The baseball writers choose to lean towards neither. It seemed the ones who wanted to honor the best players regardless of steroids choose not to acknowledge players who were not tied to steroids. It also seems some of the purists voted just for the players not tied to the era. Some of the players who have gotten a large percentage of votes in the past actually got less votes than they have in years past. That means writers voted for a player last year and did not vote for them this year. Did the player get worse in the past year? Were they a Hall of Famer in 2011, but lose their edge in 2012? Lee Smith, Alan Trammell, Edgar Martinez and Fred McGriff, all players who make very good cases for themselves to be Hall of Fame players, all received less percentage of the vote than they did last year. That usually does not happen when players receive between 36 and 50% (for the except for McGriff) of the vote like they all did last year. I would like to hear from well known baseball writers who voted for any of those last year and would like for them to explain why they changed their mind for this vote.
I have no issue with any of the top five players in this year's vote, all of whom received more than 50%. Though I feel Jack Morris is a very borderline Hall of Famer, I would not object to him getting in. It is mysterious though, that he only picked up 1% of the vote (from 66.7-67.7%) leaving him with just one year of eligibility. First timers Craig Biggio (68.2%) and Mike Piazza (57.8%) missed out, but chances look good that both players will make it in the near future. Or will they? Jeff Bagwell received 56% of the vote last year, only to see his percentage increase to just 59.6% in year two. Tim Raines seemed to be the only repeat player on the ballot gaining traction, jumping to 52.2% from 48.7% last year.
There is no surprise the writers spoke when it came to players who put up Hall of Fame numbers, but were linked to steroids. Roger Clemens (37.6%), Barry Bonds (36.2%), Mark McGwire (16.9%, down from 19.5% last year), Sammy Sosa (12.5%) and Rafael Palmeiro (8.8%, down from 12.6%) all put up Hall of Fame numbers. The notable difference between Bonds and Clemens to the others is how dominant they were. Bonds and Clemens had two of the best careers in the history of the game, while the others finished similarly to each other. What gets me is how Clemens got 8 more votes than Bonds. Obviously, the writers that voted for Clemens and Bonds thought the steroid allegations did not matter. So, how could those eight writers vote for Clemens and NOT Bonds? Just makes no sense.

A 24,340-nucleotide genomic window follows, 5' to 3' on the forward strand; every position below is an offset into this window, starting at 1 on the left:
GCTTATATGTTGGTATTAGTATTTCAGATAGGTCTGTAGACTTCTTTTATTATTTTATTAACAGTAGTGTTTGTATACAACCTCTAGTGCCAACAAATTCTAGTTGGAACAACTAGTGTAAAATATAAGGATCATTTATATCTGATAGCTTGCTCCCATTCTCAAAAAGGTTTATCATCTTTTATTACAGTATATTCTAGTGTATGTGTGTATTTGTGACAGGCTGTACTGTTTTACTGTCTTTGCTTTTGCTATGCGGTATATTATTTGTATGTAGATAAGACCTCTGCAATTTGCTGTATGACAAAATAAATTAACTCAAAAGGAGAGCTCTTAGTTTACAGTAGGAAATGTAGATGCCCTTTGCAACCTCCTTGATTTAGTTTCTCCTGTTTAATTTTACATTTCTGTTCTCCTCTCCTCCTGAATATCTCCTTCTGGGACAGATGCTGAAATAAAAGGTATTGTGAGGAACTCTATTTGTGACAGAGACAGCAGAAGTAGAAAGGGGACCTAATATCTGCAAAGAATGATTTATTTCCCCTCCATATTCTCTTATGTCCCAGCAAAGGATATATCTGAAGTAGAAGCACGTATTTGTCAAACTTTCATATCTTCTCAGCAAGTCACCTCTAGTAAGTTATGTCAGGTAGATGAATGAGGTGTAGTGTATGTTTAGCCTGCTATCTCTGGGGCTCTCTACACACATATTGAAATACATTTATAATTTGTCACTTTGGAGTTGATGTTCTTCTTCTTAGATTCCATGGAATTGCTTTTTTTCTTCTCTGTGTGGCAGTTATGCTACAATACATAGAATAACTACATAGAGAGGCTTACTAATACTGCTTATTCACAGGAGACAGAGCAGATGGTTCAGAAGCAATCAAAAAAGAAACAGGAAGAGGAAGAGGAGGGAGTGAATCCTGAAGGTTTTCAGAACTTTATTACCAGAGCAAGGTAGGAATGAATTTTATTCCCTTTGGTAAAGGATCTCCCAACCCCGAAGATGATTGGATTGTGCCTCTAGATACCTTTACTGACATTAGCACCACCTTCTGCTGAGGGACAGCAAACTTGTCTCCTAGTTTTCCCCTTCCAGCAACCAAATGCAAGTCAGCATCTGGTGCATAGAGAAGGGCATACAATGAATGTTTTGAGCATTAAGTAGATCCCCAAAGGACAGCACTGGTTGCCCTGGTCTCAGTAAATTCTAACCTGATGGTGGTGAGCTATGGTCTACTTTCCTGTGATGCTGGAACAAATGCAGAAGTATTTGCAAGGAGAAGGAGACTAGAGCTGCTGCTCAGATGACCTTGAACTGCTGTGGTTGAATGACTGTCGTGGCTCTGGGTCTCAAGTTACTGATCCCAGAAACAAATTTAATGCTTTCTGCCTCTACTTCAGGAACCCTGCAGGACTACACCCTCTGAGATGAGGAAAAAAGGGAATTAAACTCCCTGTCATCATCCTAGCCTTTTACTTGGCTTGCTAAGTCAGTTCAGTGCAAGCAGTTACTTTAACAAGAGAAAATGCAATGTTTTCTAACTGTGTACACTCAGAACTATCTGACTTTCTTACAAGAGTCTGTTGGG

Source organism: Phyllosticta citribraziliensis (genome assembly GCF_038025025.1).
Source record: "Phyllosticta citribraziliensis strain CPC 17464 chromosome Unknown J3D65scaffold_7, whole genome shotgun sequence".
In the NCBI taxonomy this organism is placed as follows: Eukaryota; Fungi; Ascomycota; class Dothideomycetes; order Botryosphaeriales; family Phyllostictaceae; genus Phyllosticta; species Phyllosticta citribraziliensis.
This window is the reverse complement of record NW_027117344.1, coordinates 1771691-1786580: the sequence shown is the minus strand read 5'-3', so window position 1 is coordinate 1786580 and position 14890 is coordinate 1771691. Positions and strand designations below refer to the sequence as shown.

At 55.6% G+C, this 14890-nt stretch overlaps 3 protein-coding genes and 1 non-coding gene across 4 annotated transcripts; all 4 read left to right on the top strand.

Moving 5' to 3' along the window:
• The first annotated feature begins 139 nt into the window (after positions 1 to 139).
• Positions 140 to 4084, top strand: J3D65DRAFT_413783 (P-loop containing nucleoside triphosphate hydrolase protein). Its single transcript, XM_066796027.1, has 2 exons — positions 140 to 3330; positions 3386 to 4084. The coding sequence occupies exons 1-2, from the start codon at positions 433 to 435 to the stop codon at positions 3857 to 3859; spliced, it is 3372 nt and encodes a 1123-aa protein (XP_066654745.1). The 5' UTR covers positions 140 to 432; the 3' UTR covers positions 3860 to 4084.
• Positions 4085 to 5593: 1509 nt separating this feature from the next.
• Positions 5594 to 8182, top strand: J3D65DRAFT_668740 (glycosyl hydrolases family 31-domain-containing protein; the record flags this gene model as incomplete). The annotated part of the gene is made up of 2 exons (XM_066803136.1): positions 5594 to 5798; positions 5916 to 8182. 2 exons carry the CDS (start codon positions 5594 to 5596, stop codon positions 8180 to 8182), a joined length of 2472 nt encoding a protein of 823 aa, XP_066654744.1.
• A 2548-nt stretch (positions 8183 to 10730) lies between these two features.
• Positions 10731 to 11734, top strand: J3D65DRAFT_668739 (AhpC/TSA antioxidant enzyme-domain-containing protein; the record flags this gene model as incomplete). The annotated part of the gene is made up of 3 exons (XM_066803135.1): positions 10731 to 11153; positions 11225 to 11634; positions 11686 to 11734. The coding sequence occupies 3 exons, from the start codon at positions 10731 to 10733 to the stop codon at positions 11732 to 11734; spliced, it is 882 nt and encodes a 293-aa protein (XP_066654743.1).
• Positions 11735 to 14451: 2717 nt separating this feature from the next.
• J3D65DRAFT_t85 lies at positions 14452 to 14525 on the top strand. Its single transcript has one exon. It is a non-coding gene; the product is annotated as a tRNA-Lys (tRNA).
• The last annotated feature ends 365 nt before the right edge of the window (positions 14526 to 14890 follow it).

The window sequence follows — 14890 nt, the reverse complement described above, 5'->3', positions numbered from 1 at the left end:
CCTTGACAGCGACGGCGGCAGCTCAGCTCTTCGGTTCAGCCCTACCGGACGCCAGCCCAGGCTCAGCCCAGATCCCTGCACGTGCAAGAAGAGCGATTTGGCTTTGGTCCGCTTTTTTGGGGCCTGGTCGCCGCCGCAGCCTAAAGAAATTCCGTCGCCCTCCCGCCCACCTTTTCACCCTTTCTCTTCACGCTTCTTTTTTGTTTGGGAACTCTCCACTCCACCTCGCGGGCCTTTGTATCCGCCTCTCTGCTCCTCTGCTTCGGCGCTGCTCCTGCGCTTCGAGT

The inconsistency is what gets me when it came to the writers this year. It was not that nobody got in. If the point was to make a stand to keep the steroid players out, then why was there not more support for Morris, Raines, Smith, Martinez and Trammell, if not for Biggio, Bagwell and Piazza? Though I don't think Morris is a Hall of Famer, he was a great postseason pitcher who was an ace and was the best AL pitcher in the decade of the 1980s. Raines was the best leadoff hitter of all time, outside of Rickey Henderson. Smith was a dominant closer who had more saves than HOF pitchers Goose Gossage, Bruce Sutter, Dennis Eckersley and Rollie Fingers. Martinez, though he may be held back because he was predominantly a DH, was one of the most clutch players the game has ever seen. And, like I have said before, if Barry Larkin is a Hall of Famer, Trammell has to be. The writers should have stood for something, and they failed to do so.
There were too many options for the writers not to vote anybody in. Many choose to point at the steroids, but, like I have stated, there were deserving players who were not linked to steroids. Because nobody got voted in, attention will continue to be on the steroids. The BBWAA had a chance to make it about this great game. But, by not selecting anybody, they made it all about steroids, something MLB is trying to distance itself from. All it would have taken was a single player to be put in, and most of the talk would be about that player. Now what is the talk about? I leave you with this question: How much of an advantage did Gaylord Perry have by throwing the spitball and would he have put up HOF numbers if he did not cheat?